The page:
Data provided by Applied Health
side effects, nutrient depletions, herbal interactions and health notes:
• Take medication with food to decrease GI upset.1
• The concentrated forms of Perphenazine should not be mixed with caffeinated drinks, tannins ( in tea )or pectinate, found in apple juice.2
• There may be an increased need for riboflavin, supplementation may be beneficial.3
• Avoid alcohol with phenothiazines like perphenazine.4
• Co-Q10 may be inhibited or depleted with phenothiazine use.5
• Vitamin E supplementation may help prevent tardive dyskinesia, a side effect associated with long term use of phenothiazines. Supplementation should not be undertaken without the knowledge/ supervision of a physician or pharmacist.6
• Phenylalanine may make tardive dyskinesia worse when taken with phenothiazines.7
• These herbs may increase the sedation caused by perphenazine: calamus, calendula, chamomile, California poppy, catnip, couch grass, elecampane, ginseng Siberian, goldenseal, gotu kola, hops, Jamaican dogwood, kava, lemon balm, sage, St. John's wort, sassafras, scullcap, shepherd's purse, stinging nettle, valerian, withania root, and yerba mansa.8
• Milk thistle may protect the liver against toxicity associated with long term phenothiazine use.9
• Ginkgo may help decrease side effects and increase effectiveness of some antipsychotic medications.10
• Avoid kava with antipsychotic medications due to increased risk of side effects.11
• Yohimbe toxicity is increased with concurrent phenothiazine use.12
References1 Facts and Comparisons, Clinisphere 2.0, Wolters Kluwer Company, 2000
1 Pronsky, Z Food Medication Interactions, 11th edition, 1999
2 Pronsky, Z Food Medication Interactions, 11th edition, 1999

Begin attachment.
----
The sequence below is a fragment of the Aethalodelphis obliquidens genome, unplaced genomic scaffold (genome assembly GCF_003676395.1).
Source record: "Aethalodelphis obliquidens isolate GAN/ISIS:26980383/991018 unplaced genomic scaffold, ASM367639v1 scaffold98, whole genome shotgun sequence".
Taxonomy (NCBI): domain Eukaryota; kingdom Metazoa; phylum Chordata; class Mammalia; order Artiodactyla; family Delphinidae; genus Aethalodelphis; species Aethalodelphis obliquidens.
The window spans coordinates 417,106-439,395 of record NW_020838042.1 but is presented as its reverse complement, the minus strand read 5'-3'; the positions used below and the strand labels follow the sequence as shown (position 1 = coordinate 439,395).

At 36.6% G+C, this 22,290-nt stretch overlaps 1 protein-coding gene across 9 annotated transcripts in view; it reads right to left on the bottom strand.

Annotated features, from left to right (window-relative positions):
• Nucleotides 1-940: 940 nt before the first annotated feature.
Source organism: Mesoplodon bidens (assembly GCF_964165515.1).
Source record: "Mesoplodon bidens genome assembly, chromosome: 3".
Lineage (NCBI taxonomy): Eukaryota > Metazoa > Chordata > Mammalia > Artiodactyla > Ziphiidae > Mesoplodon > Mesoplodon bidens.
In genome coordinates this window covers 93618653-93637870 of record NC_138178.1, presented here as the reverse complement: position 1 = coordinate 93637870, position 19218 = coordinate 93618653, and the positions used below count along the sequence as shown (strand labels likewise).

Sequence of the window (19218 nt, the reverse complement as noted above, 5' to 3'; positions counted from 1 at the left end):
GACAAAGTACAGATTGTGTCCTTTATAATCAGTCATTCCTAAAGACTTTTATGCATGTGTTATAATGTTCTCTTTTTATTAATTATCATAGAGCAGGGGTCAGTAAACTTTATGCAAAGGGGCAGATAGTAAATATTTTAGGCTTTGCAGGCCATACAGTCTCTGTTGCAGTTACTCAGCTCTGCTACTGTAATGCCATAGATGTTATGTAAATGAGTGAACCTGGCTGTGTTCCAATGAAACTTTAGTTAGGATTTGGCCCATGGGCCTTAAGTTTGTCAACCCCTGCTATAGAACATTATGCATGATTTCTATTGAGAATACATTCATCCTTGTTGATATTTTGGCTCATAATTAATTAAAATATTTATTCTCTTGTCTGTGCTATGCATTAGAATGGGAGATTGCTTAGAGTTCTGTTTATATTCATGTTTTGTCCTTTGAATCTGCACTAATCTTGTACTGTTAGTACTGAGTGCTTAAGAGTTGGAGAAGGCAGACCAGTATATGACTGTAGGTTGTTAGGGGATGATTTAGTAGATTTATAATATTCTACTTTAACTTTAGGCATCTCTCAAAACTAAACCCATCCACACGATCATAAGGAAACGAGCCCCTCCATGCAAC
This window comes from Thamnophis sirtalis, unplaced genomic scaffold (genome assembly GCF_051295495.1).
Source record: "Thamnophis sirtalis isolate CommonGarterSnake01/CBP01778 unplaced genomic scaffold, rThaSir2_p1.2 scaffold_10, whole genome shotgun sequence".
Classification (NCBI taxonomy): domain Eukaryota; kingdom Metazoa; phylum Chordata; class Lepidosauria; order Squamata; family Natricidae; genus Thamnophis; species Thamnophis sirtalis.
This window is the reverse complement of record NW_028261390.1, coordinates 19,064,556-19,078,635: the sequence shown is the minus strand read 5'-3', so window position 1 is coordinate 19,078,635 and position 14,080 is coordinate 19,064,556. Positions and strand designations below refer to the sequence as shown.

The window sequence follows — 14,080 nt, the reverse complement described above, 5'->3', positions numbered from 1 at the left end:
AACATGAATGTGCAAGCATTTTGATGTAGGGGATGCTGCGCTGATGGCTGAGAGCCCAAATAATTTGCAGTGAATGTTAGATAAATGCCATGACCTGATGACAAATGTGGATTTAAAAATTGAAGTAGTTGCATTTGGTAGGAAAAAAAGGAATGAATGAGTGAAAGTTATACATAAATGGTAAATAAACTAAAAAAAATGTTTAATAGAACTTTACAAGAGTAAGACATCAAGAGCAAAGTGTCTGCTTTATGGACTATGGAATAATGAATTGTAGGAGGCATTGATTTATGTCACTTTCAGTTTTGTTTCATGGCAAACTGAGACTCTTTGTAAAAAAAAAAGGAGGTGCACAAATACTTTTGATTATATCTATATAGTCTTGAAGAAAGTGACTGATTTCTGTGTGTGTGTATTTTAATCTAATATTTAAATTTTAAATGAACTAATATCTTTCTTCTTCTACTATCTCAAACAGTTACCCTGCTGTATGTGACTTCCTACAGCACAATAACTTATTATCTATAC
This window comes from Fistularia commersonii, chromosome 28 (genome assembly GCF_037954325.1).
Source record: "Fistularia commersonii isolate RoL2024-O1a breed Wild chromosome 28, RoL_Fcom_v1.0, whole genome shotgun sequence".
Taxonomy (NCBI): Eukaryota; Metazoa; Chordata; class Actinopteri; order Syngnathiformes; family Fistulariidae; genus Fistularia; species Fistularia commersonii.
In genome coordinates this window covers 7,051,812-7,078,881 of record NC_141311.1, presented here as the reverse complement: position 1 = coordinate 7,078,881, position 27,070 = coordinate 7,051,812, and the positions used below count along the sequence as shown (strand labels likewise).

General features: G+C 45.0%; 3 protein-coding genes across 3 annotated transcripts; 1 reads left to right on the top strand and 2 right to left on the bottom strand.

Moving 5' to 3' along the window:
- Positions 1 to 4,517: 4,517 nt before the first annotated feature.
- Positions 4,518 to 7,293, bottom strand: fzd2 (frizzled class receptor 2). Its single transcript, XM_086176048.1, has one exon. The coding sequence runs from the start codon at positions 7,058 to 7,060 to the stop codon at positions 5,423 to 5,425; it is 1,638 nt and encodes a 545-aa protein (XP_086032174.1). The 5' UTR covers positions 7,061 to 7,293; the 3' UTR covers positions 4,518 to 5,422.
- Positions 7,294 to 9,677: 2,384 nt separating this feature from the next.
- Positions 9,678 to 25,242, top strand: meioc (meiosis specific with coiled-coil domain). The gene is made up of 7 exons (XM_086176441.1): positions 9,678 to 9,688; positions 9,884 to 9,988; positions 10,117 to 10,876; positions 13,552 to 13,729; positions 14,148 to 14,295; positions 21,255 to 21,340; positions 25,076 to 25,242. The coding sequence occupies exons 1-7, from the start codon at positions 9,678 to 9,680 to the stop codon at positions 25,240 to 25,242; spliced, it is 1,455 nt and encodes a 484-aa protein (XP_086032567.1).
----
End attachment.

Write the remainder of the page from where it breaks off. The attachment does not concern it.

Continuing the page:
2 Facts and Comparisons, Clinisphere 2.0, Wolters Kluwer Company, 2000
3 Pronsky, Z Food Medication Interactions, 11th edition, 1999
3 Tinguely D, Jonzier M, Schopf J, et al. Determination of Compliance with Riboflavin in an Antidepressive Therapy. Arzneimittelforschung, 1985, 35(2): 536-8
4 Facts and Comparisons, Clinisphere 2.0, Wolters Kluwer Company, 2000
4 Pronsky, Z Food Medication Interactions, 11th edition, 1999
5 Folkers K. Basic chemical research on coenzyme Q10 and integrated clinical research on therapy of diseases. As cited in Lenaz G (ed.). Coenzyme Q. New York: John Wiley and Sons, 1985.
5 Kishi T, et al, "Inhibition of Myocardial Respiration by Psychotherapeutic Drugs an Prevention by Coenzyme Q" Biomedical and Clinical Aspects of Coenzyme Q, Yamamura Y, Folkers K and Ito Y, eds Elsevier/North-Holland Biomedical Press: Amsterdam, 1980, vol 2, 139-54.
5 Beal MF. Coenzyme Q10 administration and its potential for treatment of neurodegenerative diseases. Biofactors. 1999;9(2-4):261-6. Review.
6 Adler LA, et al. Vitamin E treatment of tardive dyskinesia. Am J Psychiatry 150: 1405-1407, 1993.
6 Adler LA, et al. Long term treatment effects of vitamin E for tardive dyskinesia. Biol Psychiatry 43: 868-872, 1998.